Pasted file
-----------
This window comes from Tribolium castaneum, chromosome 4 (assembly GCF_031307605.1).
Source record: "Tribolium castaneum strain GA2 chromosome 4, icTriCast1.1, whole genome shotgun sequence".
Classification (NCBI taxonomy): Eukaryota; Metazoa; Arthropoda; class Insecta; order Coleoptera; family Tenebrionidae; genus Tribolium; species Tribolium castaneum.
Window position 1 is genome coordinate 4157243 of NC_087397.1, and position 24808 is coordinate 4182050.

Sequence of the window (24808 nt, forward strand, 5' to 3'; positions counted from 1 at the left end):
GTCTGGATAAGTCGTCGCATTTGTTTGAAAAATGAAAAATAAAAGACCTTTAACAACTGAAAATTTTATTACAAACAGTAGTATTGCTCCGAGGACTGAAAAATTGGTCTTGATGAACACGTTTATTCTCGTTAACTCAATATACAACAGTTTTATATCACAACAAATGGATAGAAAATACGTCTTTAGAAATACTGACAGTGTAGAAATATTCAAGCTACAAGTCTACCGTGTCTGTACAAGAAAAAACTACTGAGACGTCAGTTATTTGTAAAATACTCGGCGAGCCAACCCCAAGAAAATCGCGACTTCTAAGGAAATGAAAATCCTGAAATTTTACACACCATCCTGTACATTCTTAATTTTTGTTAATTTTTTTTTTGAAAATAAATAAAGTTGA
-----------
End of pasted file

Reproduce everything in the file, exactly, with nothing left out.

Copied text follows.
This window comes from Tribolium castaneum, chromosome 4 (assembly GCF_031307605.1).
Source record: "Tribolium castaneum strain GA2 chromosome 4, icTriCast1.1, whole genome shotgun sequence".
Classification (NCBI taxonomy): Eukaryota; Metazoa; Arthropoda; class Insecta; order Coleoptera; family Tenebrionidae; genus Tribolium; species Tribolium castaneum.
Window position 1 is genome coordinate 4157243 of NC_087397.1, and position 24808 is coordinate 4182050.

Sequence of the window (24808 nt, forward strand, 5' to 3'; positions counted from 1 at the left end):
GTCTGGATAAGTCGTCGCATTTGTTTGAAAAATGAAAAATAAAAGACCTTTAACAACTGAAAATTTTATTACAAACAGTAGTATTGCTCCGAGGACTGAAAAATTGGTCTTGATGAACACGTTTATTCTCGTTAACTCAATATACAACAGTTTTATATCACAACAAATGGATAGAAAATACGTCTTTAGAAATACTGACAGTGTAGAAATATTCAAGCTACAAGTCTACCGTGTCTGTACAAGAAAAAACTACTGAGACGTCAGTTATTTGTAAAATACTCGGCGAGCCAACCCCAAGAAAATCGCGACTTCTAAGGAAATGAAAATCCTGAAATTTTACACACCATCCTGTACATTCTTAATTTTTGTTAATTTTTTTTTTGAAAATAAATAAAGTTGA